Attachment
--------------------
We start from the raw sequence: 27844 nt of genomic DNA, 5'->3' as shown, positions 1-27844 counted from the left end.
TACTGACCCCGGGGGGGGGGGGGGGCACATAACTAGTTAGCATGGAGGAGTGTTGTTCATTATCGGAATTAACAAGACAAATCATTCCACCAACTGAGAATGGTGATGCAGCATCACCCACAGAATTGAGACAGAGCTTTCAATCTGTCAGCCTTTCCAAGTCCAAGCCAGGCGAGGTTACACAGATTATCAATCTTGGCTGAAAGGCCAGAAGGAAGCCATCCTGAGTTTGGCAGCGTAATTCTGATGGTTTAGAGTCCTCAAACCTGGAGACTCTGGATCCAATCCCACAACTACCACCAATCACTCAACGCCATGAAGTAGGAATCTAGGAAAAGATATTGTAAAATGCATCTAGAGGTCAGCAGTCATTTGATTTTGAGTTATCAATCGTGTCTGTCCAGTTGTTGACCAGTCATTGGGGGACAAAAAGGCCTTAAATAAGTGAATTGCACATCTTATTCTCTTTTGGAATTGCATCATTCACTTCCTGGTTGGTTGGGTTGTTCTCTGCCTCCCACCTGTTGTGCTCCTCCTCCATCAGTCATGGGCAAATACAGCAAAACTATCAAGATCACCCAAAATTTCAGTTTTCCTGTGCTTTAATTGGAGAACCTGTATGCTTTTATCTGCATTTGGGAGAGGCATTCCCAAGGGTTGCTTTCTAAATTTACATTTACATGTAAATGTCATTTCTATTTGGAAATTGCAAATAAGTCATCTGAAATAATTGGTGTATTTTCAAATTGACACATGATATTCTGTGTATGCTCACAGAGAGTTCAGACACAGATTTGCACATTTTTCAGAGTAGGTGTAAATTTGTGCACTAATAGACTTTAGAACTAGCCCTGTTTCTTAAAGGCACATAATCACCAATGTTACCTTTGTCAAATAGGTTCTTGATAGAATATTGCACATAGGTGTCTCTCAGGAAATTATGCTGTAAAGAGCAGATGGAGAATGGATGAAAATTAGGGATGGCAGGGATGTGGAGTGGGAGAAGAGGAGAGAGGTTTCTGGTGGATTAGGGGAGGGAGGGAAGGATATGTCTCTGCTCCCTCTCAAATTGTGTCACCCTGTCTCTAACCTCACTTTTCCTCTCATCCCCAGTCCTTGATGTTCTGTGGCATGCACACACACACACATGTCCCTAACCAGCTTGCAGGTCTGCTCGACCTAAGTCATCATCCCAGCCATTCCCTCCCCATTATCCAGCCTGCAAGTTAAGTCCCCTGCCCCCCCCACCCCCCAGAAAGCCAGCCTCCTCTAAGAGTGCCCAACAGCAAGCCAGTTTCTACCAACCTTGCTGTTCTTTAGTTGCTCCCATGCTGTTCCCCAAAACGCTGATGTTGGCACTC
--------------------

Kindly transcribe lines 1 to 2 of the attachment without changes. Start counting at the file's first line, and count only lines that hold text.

We start from the raw sequence: 27844 nt of genomic DNA, 5'->3' as shown, positions 1-27844 counted from the left end.
TACTGACCCCGGGGGGGGGGGGGGGCACATAACTAGTTAGCATGGAGGAGTGTTGTTCATTATCGGAATTAACAAGACAAATCATTCCACCAACTGAGAATGGTGATGCAGCATCACCCACAGAATTGAGACAGAGCTTTCAATCTGTCAGCCTTTCCAAGTCCAAGCCAGGCGAGGTTACACAGATTATCAATCTTGGCTGAAAGGCCAGAAGGAAGCCATCCTGAGTTTGGCAGCGTAATTCTGATGGTTTAGAGTCCTCAAACCTGGAGACTCTGGATCCAATCCCACAACTACCACCAATCACTCAACGCCATGAAGTAGGAATCTAGGAAAAGATATTGTAAAATGCATCTAGAGGTCAGCAGTCATTTGATTTTGAGTTATCAATCGTGTCTGTCCAGTTGTTGACCAGTCATTGGGGGACAAAAAGGCCTTAAATAAGTGAATTGCACATCTTATTCTCTTTTGGAATTGCATCATTCACTTCCTGGTTGGTTGGGTTGTTCTCTGCCTCCCACCTGTTGTGCTCCTCCTCCATCAGTCATGGGCAAATACAGCAAAACTATCAAGATCACCCAAAATTTCAGTTTTCCTGTGCTTTAATTGGAGAACCTGTATGCTTTTATCTGCATTTGGGAGAGGCATTCCCAAGGGTTGCTTTCTAAATTTACATTTACATGTAAATGTCATTTCTATTTGGAAATTGCAAATAAGTCATCTGAAATAATTGGTGTATTTTCAAATTGACACATGATATTCTGTGTATGCTCACAGAGAGTTCAGACACAGATTTGCACATTTTTCAGAGTAGGTGTAAATTTGTGCACTAATAGACTTTAGAACTAGCCCTGTTTCTTAAAGGCACATAATCACCAATGTTACCTTTGTCAAATAGGTTCTTGATAGAATATTGCACATAGGTGTCTCTCAGGAAATTATGCTGTAAAGAGCAGATGGAGAATGGATGAAAATTAGGGATGGCAGGGATGTGGAGTGGGAGAAGAGGAGAGAGGTTTCTGGTGGATTAGGGGAGGGAGGGAAGGATATGTCTCTGCTCCCTCTCAAATTGTGTCACCCTGTCTCTAACCTCACTTTTCCTCTCATCCCCAGTCCTTGATGTTCTGTGGCATGCACACACACACACATGTCCCTAACCAGCTTGCAGGTCTGCTCGACCTAAGTCATCATCCCAGCCATTCCCTCCCCATTATCCAGCCTGCAAGTTAAGTCCCCTGCCCCCCCCACCCCCCAGAAAGCCAGCCTCCTCTAAGAGTGCCCAACAGCAAGCCAGTTTCTACCAACCTTGCTGTTCTTTAGTTGCTCCCATGCTGTTCCCCAAAACGCTGATGTTGGCACTC